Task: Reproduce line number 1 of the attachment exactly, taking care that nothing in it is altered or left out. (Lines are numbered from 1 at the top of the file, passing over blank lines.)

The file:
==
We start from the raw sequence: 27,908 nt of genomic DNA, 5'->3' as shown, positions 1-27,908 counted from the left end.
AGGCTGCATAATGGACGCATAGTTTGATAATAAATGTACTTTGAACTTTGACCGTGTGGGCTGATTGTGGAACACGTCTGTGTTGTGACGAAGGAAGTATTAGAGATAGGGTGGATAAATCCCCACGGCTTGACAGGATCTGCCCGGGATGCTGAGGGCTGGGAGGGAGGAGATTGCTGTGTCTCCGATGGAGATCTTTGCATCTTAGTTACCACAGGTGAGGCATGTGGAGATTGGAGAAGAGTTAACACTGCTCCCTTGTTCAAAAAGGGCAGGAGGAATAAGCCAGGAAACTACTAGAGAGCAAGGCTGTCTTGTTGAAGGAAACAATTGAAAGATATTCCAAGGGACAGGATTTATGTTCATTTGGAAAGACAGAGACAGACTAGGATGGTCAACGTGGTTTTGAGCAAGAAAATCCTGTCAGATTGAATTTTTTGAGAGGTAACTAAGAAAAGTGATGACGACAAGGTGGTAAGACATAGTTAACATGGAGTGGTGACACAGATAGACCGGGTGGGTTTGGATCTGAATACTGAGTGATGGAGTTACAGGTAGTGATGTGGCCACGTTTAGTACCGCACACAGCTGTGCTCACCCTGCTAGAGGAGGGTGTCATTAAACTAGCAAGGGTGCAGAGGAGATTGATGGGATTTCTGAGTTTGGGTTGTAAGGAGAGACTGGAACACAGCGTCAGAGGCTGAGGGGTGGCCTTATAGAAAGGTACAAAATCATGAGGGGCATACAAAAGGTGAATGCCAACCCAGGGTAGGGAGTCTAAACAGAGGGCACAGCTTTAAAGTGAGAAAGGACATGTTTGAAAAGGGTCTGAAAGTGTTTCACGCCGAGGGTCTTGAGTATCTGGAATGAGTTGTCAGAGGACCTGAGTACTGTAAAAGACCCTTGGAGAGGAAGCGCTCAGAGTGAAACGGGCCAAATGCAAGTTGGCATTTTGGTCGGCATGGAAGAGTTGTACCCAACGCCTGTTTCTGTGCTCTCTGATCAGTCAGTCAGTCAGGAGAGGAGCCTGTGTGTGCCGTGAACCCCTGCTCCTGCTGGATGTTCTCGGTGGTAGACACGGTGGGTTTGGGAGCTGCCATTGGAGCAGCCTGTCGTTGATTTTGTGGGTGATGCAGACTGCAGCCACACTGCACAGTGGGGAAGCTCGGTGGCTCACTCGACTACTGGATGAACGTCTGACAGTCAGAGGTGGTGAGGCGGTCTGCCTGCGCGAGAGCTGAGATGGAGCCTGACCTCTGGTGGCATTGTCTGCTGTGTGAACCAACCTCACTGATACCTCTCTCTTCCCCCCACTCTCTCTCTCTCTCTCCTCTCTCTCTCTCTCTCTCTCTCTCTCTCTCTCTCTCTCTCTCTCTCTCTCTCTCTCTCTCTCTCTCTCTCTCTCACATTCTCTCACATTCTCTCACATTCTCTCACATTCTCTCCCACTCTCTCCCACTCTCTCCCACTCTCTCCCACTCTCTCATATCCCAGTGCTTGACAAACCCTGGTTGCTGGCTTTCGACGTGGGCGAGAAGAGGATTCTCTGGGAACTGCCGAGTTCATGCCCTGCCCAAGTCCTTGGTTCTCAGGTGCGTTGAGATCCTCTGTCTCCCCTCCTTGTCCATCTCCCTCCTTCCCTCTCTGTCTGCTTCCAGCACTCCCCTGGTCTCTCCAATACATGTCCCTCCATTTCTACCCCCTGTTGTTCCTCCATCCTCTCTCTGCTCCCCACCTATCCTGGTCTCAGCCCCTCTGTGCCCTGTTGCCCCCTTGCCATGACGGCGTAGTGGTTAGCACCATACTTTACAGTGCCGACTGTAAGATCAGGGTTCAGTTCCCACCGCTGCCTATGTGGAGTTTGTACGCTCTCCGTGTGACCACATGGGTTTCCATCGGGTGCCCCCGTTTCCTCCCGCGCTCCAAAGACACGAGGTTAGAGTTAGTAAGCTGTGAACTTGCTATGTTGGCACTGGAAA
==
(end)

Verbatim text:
We start from the raw sequence: 27,908 nt of genomic DNA, 5'->3' as shown, positions 1-27,908 counted from the left end.